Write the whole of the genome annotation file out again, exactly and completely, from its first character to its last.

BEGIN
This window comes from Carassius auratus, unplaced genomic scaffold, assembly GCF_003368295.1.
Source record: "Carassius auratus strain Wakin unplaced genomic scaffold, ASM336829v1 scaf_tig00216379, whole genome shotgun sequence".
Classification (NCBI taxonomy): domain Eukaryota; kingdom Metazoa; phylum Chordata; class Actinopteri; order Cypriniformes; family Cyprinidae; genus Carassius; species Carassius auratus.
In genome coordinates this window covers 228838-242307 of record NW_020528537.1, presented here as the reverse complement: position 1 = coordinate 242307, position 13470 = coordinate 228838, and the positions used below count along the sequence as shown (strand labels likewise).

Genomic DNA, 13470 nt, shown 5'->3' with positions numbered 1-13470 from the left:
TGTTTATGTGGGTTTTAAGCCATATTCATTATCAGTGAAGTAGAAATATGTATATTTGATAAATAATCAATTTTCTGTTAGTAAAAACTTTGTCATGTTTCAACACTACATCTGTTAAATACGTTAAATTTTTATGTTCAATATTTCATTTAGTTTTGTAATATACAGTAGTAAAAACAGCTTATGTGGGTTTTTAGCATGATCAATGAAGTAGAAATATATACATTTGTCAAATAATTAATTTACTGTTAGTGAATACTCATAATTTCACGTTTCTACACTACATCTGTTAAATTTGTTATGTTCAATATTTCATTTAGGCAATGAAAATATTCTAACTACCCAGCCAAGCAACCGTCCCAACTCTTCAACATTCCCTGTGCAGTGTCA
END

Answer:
This window comes from Carassius auratus, unplaced genomic scaffold, assembly GCF_003368295.1.
Source record: "Carassius auratus strain Wakin unplaced genomic scaffold, ASM336829v1 scaf_tig00216379, whole genome shotgun sequence".
Classification (NCBI taxonomy): domain Eukaryota; kingdom Metazoa; phylum Chordata; class Actinopteri; order Cypriniformes; family Cyprinidae; genus Carassius; species Carassius auratus.
In genome coordinates this window covers 228838-242307 of record NW_020528537.1, presented here as the reverse complement: position 1 = coordinate 242307, position 13470 = coordinate 228838, and the positions used below count along the sequence as shown (strand labels likewise).

Genomic DNA, 13470 nt, shown 5'->3' with positions numbered 1-13470 from the left:
TGTTTATGTGGGTTTTAAGCCATATTCATTATCAGTGAAGTAGAAATATGTATATTTGATAAATAATCAATTTTCTGTTAGTAAAAACTTTGTCATGTTTCAACACTACATCTGTTAAATACGTTAAATTTTTATGTTCAATATTTCATTTAGTTTTGTAATATACAGTAGTAAAAACAGCTTATGTGGGTTTTTAGCATGATCAATGAAGTAGAAATATATACATTTGTCAAATAATTAATTTACTGTTAGTGAATACTCATAATTTCACGTTTCTACACTACATCTGTTAAATTTGTTATGTTCAATATTTCATTTAGGCAATGAAAATATTCTAACTACCCAGCCAAGCAACCGTCCCAACTCTTCAACATTCCCTGTGCAGTGTCA